Your successful digital content strategy similarly depends on 3 crucial concepts, four if you consider the business objective.

Concept 1: The Customer Journey

Customers go through three different journeys with you. Attraction, Conversion and Consumption. And your content needs to address the customer needs in these stages.

Customer Journey v2.1


In the attraction stage the content helps to get them know a little about your product or service.


In conversion they either purchase or sign up to a list or subscribe for more information, the content enables them to undertake some kind of transaction not necessarily monetary with you.


The consumption content on the other hand is designed to help them consume your product or service better.

Each of these 3 kinds of content is very different and serves a very definite purpose. One to enable awareness, the other to aid a transaction and the last to aid consumption.

You need to make sure that your content enables the customer journey.

Concept 2: Content Stickiness

Content Stickiness

We’re faced with a deluge of content each day. Most of it is boring, exhaustive and at times difficult to consume and remember. We typically forget 80% of a presentation in less than 24 hours.

Making content stick, memorable is critical. Without this even though your content might be good, it’s not really going to stick around in people’s minds. Creating sticky content is a planned activity.

Content stickiness can be achieved in a number of ways. One of the common ways is by creating a unique mascot which provides a distinct voice to your content and enables it to stick in people’s minds. The other is to provide content which directly address people’s problems. There are 7 different ways in which content can be created to make it more effective. By far visual content is the most effective in terms of making it easy to consume and remember.

Concept 3: Network Effect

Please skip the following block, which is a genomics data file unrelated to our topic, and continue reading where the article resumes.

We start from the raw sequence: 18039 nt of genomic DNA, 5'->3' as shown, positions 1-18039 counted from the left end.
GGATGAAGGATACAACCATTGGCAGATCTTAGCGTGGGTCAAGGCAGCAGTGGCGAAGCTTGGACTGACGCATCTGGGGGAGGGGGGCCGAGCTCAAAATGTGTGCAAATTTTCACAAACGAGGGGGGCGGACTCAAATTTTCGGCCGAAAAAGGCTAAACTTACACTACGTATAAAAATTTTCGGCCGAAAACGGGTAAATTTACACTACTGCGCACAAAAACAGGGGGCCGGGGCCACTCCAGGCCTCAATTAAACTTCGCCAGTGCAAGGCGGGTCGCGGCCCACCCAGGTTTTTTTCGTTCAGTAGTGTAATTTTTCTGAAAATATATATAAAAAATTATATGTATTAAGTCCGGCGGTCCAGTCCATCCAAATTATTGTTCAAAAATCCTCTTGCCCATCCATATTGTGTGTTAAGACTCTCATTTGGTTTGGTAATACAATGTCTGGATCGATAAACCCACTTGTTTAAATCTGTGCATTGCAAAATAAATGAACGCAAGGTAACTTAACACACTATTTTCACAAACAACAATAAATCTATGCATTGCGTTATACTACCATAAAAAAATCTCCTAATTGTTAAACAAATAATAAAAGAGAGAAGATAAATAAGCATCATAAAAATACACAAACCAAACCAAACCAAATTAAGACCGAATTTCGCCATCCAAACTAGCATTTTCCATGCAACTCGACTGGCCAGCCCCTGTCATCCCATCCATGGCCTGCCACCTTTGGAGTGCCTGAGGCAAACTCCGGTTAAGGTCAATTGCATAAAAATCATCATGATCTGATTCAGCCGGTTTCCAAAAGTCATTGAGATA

The challenge with content production is that everyone is doing it, and standing out in the midst of all that content with your content is difficult. More so customer belief in corporate content tends to be low compared to recommendations by friends, family, colleagues, co-workers, others customers and even strangers (e.g. book reviews which one reads on sites like Amazon).

Moreover, you can’t do it alone, not all businesses are designed to be content production factories, and you’re never going to have enough budgets to produce the kind and volume of content you need.

Leverage Influencer and Partner Networks

Leveraging Social Media and Digital networks the right way – Brand Advocates, Partners (and their networks) – User Generated Content.

You need to leverage your brand advocates to create content. Brand Advocates, your most vocal customers and partners can not only create content for you also help you promote that content across their social networks. User generated content is by far the most powerful content. You truly leverage social networks when you leverage content created by corporate teams, employees, partners and brand advocates.

Leveraging other networks also means repurposing content in different formats (text, audio, images) and across different social networks.


In today’s landscape it’s necessary to create content which targets the different customer journey, is sticky and at the same time leverages user generated content with brand advocates, partners and employees and uses their networks to promote the content.

Like the 3 legs which are needed for a chair these 3 core concepts along with a clear business objective provide the solid base for a successful content strategy.